|Wiring of TinyG CNC controller to speed controller and quiet cut spindle.|
TinyG and the Shapeoko make a great couple. The TinyG is created by Synthetos that brought you the grblShield and the gShield. Not only do you get all the great aspects of the gShield & Arduino combo such as free software to send the G-code, small and economical form factor and USB connectivity, but you get much more. Without getting into all the details, the main reason why you would want to control your Shapeoko with a TinyG are the following...
- smoother motion control for better looking cuts
- 4 stepper motor drivers (instead of 3 with gShield)
- spindle control built in (on/off and RPM)
- supports limit & homing switches
Enough talk about why, lets get doing!Hooking it up to work with the TinyG on the Shapeoko is a straight forward procedure that only requires a few more items, and most people should be able to perform the upgrade in a few hours.
To make your life a little easier, we've compiled all the parts necessary for this upgrade into a single project that can be purchased here.
The Quiet Cut Spindle has several features that make it perfect for this application.
- very quiet, compared to the rotary tool, you barely hear it running
- great tool holding, with a industry standard ER11-A collet included
- additional collets available
- air cooled
- compact and light weight
- 48VDC Power Supply (part# 30353-03)
- power cord
- Speed Controller - for machine control (start/stop only) and adjusting spindle RPM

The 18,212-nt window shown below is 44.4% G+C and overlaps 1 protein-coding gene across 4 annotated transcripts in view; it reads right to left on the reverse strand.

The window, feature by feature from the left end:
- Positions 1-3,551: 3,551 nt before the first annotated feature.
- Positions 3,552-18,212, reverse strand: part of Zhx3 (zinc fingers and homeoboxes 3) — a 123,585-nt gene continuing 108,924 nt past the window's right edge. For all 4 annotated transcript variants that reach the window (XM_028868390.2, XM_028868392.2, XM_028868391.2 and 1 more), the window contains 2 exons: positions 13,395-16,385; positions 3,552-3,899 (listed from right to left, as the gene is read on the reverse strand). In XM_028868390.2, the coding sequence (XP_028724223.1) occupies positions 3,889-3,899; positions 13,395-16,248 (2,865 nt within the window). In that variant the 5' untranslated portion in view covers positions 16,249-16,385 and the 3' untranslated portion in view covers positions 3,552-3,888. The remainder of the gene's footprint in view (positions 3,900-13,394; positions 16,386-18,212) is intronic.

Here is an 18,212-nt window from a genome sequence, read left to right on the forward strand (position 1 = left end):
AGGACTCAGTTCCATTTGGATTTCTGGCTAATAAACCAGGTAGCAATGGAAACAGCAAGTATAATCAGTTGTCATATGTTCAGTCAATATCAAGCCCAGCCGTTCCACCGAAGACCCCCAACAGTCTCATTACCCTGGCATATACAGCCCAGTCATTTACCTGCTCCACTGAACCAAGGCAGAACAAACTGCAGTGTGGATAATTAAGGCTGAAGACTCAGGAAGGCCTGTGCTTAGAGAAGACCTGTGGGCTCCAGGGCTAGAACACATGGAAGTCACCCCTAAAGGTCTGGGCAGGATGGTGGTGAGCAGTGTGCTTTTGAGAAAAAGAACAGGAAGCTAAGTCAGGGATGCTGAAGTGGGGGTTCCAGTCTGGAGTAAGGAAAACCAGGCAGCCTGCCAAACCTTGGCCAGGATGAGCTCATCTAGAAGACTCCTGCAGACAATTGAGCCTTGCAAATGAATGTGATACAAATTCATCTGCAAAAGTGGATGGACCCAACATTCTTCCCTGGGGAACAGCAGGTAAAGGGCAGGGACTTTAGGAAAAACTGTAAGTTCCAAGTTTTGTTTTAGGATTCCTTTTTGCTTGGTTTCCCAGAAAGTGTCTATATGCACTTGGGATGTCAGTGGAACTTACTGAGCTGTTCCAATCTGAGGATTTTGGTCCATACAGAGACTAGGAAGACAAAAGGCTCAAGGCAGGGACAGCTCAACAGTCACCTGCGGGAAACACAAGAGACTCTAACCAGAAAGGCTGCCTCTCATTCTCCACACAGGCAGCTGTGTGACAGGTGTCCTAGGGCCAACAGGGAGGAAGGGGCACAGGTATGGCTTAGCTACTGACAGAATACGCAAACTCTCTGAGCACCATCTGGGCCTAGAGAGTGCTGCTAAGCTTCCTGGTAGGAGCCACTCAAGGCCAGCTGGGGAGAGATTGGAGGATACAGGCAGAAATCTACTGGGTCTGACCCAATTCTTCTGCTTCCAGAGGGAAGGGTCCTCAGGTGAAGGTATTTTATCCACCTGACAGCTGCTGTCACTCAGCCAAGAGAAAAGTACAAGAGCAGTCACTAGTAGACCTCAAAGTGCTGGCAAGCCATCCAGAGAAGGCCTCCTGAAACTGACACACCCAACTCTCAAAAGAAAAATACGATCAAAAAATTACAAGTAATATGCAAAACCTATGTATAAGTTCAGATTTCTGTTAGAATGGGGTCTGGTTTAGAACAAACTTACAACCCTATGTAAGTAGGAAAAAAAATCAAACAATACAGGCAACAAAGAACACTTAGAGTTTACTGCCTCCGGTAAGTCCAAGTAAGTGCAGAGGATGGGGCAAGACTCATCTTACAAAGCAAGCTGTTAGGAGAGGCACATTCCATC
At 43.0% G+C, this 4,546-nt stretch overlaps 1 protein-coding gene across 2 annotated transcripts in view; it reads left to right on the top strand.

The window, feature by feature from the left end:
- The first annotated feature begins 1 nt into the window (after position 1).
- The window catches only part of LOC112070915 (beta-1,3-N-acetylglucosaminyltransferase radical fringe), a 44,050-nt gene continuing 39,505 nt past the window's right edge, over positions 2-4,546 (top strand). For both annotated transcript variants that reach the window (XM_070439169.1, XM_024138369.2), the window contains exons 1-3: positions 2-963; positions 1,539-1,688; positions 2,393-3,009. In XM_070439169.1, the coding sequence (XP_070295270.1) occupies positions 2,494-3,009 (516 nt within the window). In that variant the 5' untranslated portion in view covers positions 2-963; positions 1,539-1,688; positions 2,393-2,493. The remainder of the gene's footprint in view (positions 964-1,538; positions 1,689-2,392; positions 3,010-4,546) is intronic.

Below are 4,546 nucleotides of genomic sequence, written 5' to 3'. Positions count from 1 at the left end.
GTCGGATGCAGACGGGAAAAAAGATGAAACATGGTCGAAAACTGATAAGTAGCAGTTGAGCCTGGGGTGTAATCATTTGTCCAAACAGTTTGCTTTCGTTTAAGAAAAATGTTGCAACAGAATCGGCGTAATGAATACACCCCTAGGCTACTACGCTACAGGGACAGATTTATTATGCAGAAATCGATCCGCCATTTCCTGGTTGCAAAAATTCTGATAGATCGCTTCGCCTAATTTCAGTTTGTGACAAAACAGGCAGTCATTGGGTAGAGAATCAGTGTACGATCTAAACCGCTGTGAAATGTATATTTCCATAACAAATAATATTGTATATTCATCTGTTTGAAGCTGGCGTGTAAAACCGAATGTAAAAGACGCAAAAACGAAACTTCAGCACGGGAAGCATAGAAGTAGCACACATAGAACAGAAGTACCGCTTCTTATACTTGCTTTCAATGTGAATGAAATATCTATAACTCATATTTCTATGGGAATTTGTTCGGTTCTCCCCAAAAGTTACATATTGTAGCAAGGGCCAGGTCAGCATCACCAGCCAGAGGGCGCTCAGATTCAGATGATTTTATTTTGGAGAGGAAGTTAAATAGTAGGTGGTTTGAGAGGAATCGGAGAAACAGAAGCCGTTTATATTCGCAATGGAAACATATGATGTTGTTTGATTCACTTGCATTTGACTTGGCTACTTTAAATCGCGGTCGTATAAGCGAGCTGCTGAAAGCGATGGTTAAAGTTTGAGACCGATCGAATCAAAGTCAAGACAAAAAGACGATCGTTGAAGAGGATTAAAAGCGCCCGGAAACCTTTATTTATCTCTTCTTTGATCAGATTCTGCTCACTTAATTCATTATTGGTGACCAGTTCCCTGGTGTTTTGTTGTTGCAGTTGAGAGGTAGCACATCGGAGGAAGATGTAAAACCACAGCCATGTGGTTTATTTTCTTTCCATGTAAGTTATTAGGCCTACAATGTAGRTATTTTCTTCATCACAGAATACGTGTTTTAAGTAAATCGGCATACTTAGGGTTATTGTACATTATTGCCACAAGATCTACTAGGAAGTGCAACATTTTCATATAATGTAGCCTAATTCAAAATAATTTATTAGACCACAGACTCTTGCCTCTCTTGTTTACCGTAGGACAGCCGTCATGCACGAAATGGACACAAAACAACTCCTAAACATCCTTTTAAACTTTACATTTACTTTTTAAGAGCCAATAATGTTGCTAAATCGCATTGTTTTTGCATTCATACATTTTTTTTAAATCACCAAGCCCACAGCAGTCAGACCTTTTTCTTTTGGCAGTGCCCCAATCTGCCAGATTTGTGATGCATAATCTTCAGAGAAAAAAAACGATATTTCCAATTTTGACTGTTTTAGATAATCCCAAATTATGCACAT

- 2 conductor 18-14 Ga wire to extend spindle motor wire
- heat shrink tubing or crimp connectors for extending spindle motor wire
- tgFX software, free
- power strip, optional
- soldering iron & solder
- wire stripper
- wire cutter
- multimeter for testing, optional
Step 1) Extend spindle motor wires
Temporarily mount the Quiet Cut Spindle in the Shapeoko. Measure the 2-conductor wire needed to extend motor wires to where the 48VDC power supply and speed controller will be located. Measure twice, cut once. Extend motor wires by soldering on new wires and covering with heatshrink tubing or by using crimp connectors. Soldering and heat shrink is the preferred method.
Step 2) Wire 48VDC power supply
NOTE: check the input voltage on Power Supply. The default setting is 220V. Use a small screwdriver to slide the switch if needed. Wire a grounded power cord from Inventables. I stripped the wires to expose the ends and connected them to the power supply. They come with one end stripped as well to skip that step. They are color coded. For 110V in the USA green is earth, white is neutral and black is load. You can use a power strip for both power supplies so you can power the gShield and the spindle all at once.
|Note power supply switch for input voltage. Make sure to switch to 110v if used in the USA.|
|Power in from outlet via power cord (shown on right) green is earth (ground), white is neutral, black is load. Please follow local standards in your country if different then the USA. 48VDC wires on left go to speed controller.|
Step 3) Wire 48VDC power supply to speed controller
Use some more of the 2-conductor wire hook up the 48VDC output from the power supply to the input side of the speed controller. Note the speed controller can accept both AC and DC power so polarity does not matter on the input side of the speed controller.